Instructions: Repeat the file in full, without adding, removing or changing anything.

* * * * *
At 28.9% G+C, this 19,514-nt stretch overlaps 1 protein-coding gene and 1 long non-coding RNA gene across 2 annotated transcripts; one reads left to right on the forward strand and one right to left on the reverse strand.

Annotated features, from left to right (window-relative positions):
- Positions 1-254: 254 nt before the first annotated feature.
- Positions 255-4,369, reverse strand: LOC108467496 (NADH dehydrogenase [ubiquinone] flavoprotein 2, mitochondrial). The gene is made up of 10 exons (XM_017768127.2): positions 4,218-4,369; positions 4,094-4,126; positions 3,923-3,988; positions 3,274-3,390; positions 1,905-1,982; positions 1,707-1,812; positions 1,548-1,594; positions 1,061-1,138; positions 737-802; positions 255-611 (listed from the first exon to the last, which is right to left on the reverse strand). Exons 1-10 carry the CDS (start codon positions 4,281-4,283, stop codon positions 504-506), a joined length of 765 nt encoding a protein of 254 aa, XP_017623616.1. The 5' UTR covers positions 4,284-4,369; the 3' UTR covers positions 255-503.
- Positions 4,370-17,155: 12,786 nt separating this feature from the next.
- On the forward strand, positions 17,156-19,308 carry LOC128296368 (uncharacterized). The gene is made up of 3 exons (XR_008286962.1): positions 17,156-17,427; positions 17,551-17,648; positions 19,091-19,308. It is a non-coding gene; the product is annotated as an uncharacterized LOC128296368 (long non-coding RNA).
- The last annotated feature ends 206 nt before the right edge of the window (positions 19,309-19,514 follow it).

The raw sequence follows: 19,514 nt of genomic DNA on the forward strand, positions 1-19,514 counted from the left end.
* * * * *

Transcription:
At 28.9% G+C, this 19,514-nt stretch overlaps 1 protein-coding gene and 1 long non-coding RNA gene across 2 annotated transcripts; one reads left to right on the forward strand and one right to left on the reverse strand.

Annotated features, from left to right (window-relative positions):
- Positions 1-254: 254 nt before the first annotated feature.
- Positions 255-4,369, reverse strand: LOC108467496 (NADH dehydrogenase [ubiquinone] flavoprotein 2, mitochondrial). The gene is made up of 10 exons (XM_017768127.2): positions 4,218-4,369; positions 4,094-4,126; positions 3,923-3,988; positions 3,274-3,390; positions 1,905-1,982; positions 1,707-1,812; positions 1,548-1,594; positions 1,061-1,138; positions 737-802; positions 255-611 (listed from the first exon to the last, which is right to left on the reverse strand). Exons 1-10 carry the CDS (start codon positions 4,281-4,283, stop codon positions 504-506), a joined length of 765 nt encoding a protein of 254 aa, XP_017623616.1. The 5' UTR covers positions 4,284-4,369; the 3' UTR covers positions 255-503.
- Positions 4,370-17,155: 12,786 nt separating this feature from the next.
- On the forward strand, positions 17,156-19,308 carry LOC128296368 (uncharacterized). The gene is made up of 3 exons (XR_008286962.1): positions 17,156-17,427; positions 17,551-17,648; positions 19,091-19,308. It is a non-coding gene; the product is annotated as an uncharacterized LOC128296368 (long non-coding RNA).
- The last annotated feature ends 206 nt before the right edge of the window (positions 19,309-19,514 follow it).

The raw sequence follows: 19,514 nt of genomic DNA on the forward strand, positions 1-19,514 counted from the left end.